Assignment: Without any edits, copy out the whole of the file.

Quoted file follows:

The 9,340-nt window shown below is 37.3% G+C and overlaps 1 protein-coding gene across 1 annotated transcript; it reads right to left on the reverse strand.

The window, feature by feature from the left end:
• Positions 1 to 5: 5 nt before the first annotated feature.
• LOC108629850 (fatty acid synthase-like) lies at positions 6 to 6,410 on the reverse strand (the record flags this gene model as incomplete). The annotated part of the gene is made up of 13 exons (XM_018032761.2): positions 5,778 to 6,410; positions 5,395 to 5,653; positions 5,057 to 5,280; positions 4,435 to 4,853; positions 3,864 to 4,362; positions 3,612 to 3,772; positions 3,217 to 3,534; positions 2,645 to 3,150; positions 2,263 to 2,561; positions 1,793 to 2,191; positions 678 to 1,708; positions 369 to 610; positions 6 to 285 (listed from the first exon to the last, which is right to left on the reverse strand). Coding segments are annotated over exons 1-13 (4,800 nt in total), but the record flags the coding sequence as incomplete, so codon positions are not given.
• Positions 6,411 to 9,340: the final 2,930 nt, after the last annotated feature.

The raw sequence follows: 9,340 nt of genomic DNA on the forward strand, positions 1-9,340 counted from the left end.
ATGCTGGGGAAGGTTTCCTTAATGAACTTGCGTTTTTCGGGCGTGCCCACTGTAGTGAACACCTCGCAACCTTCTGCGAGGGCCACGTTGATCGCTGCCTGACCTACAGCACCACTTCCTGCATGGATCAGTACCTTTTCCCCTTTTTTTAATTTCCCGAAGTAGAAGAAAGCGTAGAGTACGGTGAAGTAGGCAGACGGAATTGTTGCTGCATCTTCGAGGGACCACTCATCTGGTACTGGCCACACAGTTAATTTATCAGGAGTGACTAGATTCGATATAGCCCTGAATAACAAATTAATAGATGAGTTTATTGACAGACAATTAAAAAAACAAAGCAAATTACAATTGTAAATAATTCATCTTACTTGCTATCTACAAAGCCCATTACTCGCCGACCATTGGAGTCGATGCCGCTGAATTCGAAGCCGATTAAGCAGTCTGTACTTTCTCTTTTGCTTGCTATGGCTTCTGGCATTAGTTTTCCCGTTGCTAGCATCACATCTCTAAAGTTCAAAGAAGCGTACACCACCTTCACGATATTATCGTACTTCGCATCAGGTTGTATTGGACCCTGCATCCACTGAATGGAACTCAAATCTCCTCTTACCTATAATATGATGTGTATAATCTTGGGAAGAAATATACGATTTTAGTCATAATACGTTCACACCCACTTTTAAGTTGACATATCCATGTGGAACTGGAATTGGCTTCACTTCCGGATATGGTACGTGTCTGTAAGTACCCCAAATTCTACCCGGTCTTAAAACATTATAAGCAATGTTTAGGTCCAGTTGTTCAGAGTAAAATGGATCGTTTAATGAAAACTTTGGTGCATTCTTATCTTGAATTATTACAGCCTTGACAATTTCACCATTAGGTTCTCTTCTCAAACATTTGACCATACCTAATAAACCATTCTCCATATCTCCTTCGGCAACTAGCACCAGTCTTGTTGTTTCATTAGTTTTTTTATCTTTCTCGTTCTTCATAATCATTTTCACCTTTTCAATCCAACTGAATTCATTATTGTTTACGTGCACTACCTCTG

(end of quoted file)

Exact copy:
The 9,340-nt window shown below is 37.3% G+C and overlaps 1 protein-coding gene across 1 annotated transcript; it reads right to left on the reverse strand.

The window, feature by feature from the left end:
• Positions 1 to 5: 5 nt before the first annotated feature.
• LOC108629850 (fatty acid synthase-like) lies at positions 6 to 6,410 on the reverse strand (the record flags this gene model as incomplete). The annotated part of the gene is made up of 13 exons (XM_018032761.2): positions 5,778 to 6,410; positions 5,395 to 5,653; positions 5,057 to 5,280; positions 4,435 to 4,853; positions 3,864 to 4,362; positions 3,612 to 3,772; positions 3,217 to 3,534; positions 2,645 to 3,150; positions 2,263 to 2,561; positions 1,793 to 2,191; positions 678 to 1,708; positions 369 to 610; positions 6 to 285 (listed from the first exon to the last, which is right to left on the reverse strand). Coding segments are annotated over exons 1-13 (4,800 nt in total), but the record flags the coding sequence as incomplete, so codon positions are not given.
• Positions 6,411 to 9,340: the final 2,930 nt, after the last annotated feature.

The raw sequence follows: 9,340 nt of genomic DNA on the forward strand, positions 1-9,340 counted from the left end.
ATGCTGGGGAAGGTTTCCTTAATGAACTTGCGTTTTTCGGGCGTGCCCACTGTAGTGAACACCTCGCAACCTTCTGCGAGGGCCACGTTGATCGCTGCCTGACCTACAGCACCACTTCCTGCATGGATCAGTACCTTTTCCCCTTTTTTTAATTTCCCGAAGTAGAAGAAAGCGTAGAGTACGGTGAAGTAGGCAGACGGAATTGTTGCTGCATCTTCGAGGGACCACTCATCTGGTACTGGCCACACAGTTAATTTATCAGGAGTGACTAGATTCGATATAGCCCTGAATAACAAATTAATAGATGAGTTTATTGACAGACAATTAAAAAAACAAAGCAAATTACAATTGTAAATAATTCATCTTACTTGCTATCTACAAAGCCCATTACTCGCCGACCATTGGAGTCGATGCCGCTGAATTCGAAGCCGATTAAGCAGTCTGTACTTTCTCTTTTGCTTGCTATGGCTTCTGGCATTAGTTTTCCCGTTGCTAGCATCACATCTCTAAAGTTCAAAGAAGCGTACACCACCTTCACGATATTATCGTACTTCGCATCAGGTTGTATTGGACCCTGCATCCACTGAATGGAACTCAAATCTCCTCTTACCTATAATATGATGTGTATAATCTTGGGAAGAAATATACGATTTTAGTCATAATACGTTCACACCCACTTTTAAGTTGACATATCCATGTGGAACTGGAATTGGCTTCACTTCCGGATATGGTACGTGTCTGTAAGTACCCCAAATTCTACCCGGTCTTAAAACATTATAAGCAATGTTTAGGTCCAGTTGTTCAGAGTAAAATGGATCGTTTAATGAAAACTTTGGTGCATTCTTATCTTGAATTATTACAGCCTTGACAATTTCACCATTAGGTTCTCTTCTCAAACATTTGACCATACCTAATAAACCATTCTCCATATCTCCTTCGGCAACTAGCACCAGTCTTGTTGTTTCATTAGTTTTTTTATCTTTCTCGTTCTTCATAATCATTTTCACCTTTTCAATCCAACTGAATTCATTATTGTTTACGTGCACTACCTCTG